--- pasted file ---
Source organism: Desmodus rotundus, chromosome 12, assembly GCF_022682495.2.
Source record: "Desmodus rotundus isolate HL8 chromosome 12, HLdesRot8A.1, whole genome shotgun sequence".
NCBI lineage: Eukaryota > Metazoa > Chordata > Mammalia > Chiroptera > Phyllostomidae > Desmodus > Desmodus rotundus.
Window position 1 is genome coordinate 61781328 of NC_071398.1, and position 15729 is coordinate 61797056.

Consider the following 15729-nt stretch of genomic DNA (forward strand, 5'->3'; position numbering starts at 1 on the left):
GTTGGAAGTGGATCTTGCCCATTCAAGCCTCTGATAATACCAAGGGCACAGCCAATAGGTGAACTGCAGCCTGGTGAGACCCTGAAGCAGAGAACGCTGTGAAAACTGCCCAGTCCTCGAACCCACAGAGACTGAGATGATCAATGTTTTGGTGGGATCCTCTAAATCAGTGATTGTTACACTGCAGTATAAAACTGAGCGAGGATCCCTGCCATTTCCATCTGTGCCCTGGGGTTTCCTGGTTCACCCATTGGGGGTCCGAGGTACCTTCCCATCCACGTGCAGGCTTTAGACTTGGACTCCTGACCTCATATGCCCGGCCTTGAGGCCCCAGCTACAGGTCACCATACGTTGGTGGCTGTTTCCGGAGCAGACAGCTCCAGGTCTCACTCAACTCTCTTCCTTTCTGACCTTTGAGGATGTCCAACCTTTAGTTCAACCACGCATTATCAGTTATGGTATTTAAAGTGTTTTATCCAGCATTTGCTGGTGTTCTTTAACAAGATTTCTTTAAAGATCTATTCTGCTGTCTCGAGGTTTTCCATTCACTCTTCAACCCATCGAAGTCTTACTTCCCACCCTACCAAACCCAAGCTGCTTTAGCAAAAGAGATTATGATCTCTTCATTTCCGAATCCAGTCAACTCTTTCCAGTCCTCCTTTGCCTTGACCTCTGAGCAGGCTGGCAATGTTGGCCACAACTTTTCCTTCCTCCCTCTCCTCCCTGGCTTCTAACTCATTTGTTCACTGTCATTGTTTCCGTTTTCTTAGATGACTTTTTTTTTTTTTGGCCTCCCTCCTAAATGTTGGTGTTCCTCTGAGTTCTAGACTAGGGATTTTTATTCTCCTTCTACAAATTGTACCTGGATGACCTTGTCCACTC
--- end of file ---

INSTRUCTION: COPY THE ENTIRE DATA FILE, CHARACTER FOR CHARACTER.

Source organism: Desmodus rotundus, chromosome 12, assembly GCF_022682495.2.
Source record: "Desmodus rotundus isolate HL8 chromosome 12, HLdesRot8A.1, whole genome shotgun sequence".
NCBI lineage: Eukaryota > Metazoa > Chordata > Mammalia > Chiroptera > Phyllostomidae > Desmodus > Desmodus rotundus.
Window position 1 is genome coordinate 61781328 of NC_071398.1, and position 15729 is coordinate 61797056.

Consider the following 15729-nt stretch of genomic DNA (forward strand, 5'->3'; position numbering starts at 1 on the left):
GTTGGAAGTGGATCTTGCCCATTCAAGCCTCTGATAATACCAAGGGCACAGCCAATAGGTGAACTGCAGCCTGGTGAGACCCTGAAGCAGAGAACGCTGTGAAAACTGCCCAGTCCTCGAACCCACAGAGACTGAGATGATCAATGTTTTGGTGGGATCCTCTAAATCAGTGATTGTTACACTGCAGTATAAAACTGAGCGAGGATCCCTGCCATTTCCATCTGTGCCCTGGGGTTTCCTGGTTCACCCATTGGGGGTCCGAGGTACCTTCCCATCCACGTGCAGGCTTTAGACTTGGACTCCTGACCTCATATGCCCGGCCTTGAGGCCCCAGCTACAGGTCACCATACGTTGGTGGCTGTTTCCGGAGCAGACAGCTCCAGGTCTCACTCAACTCTCTTCCTTTCTGACCTTTGAGGATGTCCAACCTTTAGTTCAACCACGCATTATCAGTTATGGTATTTAAAGTGTTTTATCCAGCATTTGCTGGTGTTCTTTAACAAGATTTCTTTAAAGATCTATTCTGCTGTCTCGAGGTTTTCCATTCACTCTTCAACCCATCGAAGTCTTACTTCCCACCCTACCAAACCCAAGCTGCTTTAGCAAAAGAGATTATGATCTCTTCATTTCCGAATCCAGTCAACTCTTTCCAGTCCTCCTTTGCCTTGACCTCTGAGCAGGCTGGCAATGTTGGCCACAACTTTTCCTTCCTCCCTCTCCTCCCTGGCTTCTAACTCATTTGTTCACTGTCATTGTTTCCGTTTTCTTAGATGACTTTTTTTTTTTTTGGCCTCCCTCCTAAATGTTGGTGTTCCTCTGAGTTCTAGACTAGGGATTTTTATTCTCCTTCTACAAATTGTACCTGGATGACCTTGTCCACTC